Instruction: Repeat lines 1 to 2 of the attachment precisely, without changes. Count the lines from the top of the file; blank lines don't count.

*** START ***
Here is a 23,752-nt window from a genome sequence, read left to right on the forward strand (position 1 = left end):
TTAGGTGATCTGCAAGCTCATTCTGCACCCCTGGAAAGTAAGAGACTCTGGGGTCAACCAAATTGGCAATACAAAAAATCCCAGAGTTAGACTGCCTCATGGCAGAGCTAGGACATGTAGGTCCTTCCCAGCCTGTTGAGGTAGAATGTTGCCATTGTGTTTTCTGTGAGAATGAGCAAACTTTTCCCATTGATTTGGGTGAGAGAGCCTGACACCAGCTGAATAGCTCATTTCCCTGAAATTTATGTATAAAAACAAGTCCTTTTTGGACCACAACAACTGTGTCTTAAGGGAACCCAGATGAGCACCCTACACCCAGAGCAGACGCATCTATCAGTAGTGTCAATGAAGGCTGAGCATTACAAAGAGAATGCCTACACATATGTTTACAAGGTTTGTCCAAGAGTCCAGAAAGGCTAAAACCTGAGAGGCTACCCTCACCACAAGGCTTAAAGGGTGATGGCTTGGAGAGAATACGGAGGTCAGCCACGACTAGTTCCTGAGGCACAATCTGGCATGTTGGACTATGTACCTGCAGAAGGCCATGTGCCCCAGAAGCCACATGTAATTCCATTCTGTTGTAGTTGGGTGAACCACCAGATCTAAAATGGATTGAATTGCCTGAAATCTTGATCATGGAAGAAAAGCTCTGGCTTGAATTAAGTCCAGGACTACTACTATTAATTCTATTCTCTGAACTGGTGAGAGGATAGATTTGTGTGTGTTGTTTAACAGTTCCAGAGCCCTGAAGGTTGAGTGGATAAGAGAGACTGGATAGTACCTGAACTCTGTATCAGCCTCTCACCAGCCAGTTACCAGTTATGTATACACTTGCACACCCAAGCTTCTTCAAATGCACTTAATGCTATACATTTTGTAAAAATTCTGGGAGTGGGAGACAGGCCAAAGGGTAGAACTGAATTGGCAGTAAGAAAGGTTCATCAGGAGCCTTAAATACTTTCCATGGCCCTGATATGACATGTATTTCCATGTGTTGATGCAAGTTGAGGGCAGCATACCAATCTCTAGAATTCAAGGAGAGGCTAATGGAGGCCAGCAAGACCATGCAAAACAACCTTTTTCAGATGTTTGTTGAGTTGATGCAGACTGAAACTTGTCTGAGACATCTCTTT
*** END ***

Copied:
Here is a 23,752-nt window from a genome sequence, read left to right on the forward strand (position 1 = left end):
TTAGGTGATCTGCAAGCTCATTCTGCACCCCTGGAAAGTAAGAGACTCTGGGGTCAACCAAATTGGCAATACAAAAAATCCCAGAGTTAGACTGCCTCATGGCAGAGCTAGGACATGTAGGTCCTTCCCAGCCTGTTGAGGTAGAATGTTGCCATTGTGTTTTCTGTGAGAATGAGCAAACTTTTCCCATTGATTTGGGTGAGAGAGCCTGACACCAGCTGAATAGCTCATTTCCCTGAAATTTATGTATAAAAACAAGTCCTTTTTGGACCACAACAACTGTGTCTTAAGGGAACCCAGATGAGCACCCTACACCCAGAGCAGACGCATCTATCAGTAGTGTCAATGAAGGCTGAGCATTACAAAGAGAATGCCTACACATATGTTTACAAGGTTTGTCCAAGAGTCCAGAAAGGCTAAAACCTGAGAGGCTACCCTCACCACAAGGCTTAAAGGGTGATGGCTTGGAGAGAATACGGAGGTCAGCCACGACTAGTTCCTGAGGCACAATCTGGCATGTTGGACTATGTACCTGCAGAAGGCCATGTGCCCCAGAAGCCACATGTAATTCCATTCTGTTGTAGTTGGGTGAACCACCAGATCTAAAATGGATTGAATTGCCTGAAATCTTGATCATGGAAGAAAAGCTCTGGCTTGAATTAAGTCCAGGACTACTACTATTAATTCTATTCTCTGAACTGGTGAGAGGATAGATTTGTGTGTGTTGTTTAACAGTTCCAGAGCCCTGAAGGTTGAGTGGATAAGAGAGACTGGATAGTACCTGAACTCTGTATCAGCCTCTCACCAGCCAGTTACCAGTTATGTATACACTTGCACACCCAAGCTTCTTCAAATGCACTTAATGCTATACATTTTGTAAAAATTCTGGGAGTGGGAGACAGGCCAAAGGGTAGAACTGAATTGGCAGTAAGAAAGGTTCATCAGGAGCCTTAAATACTTTCCATGGCCCTGATATGACATGTATTTCCATGTGTTGATGCAAGTTGAGGGCAGCATACCAATCTCTAGAATTCAAGGAGAGGCTAATGGAGGCCAGCAAGACCATGCAAAACAACCTTTTTCAGATGTTTGTTGAGTTGATGCAGACTGAAACTTGTCTGAGACATCTCTTT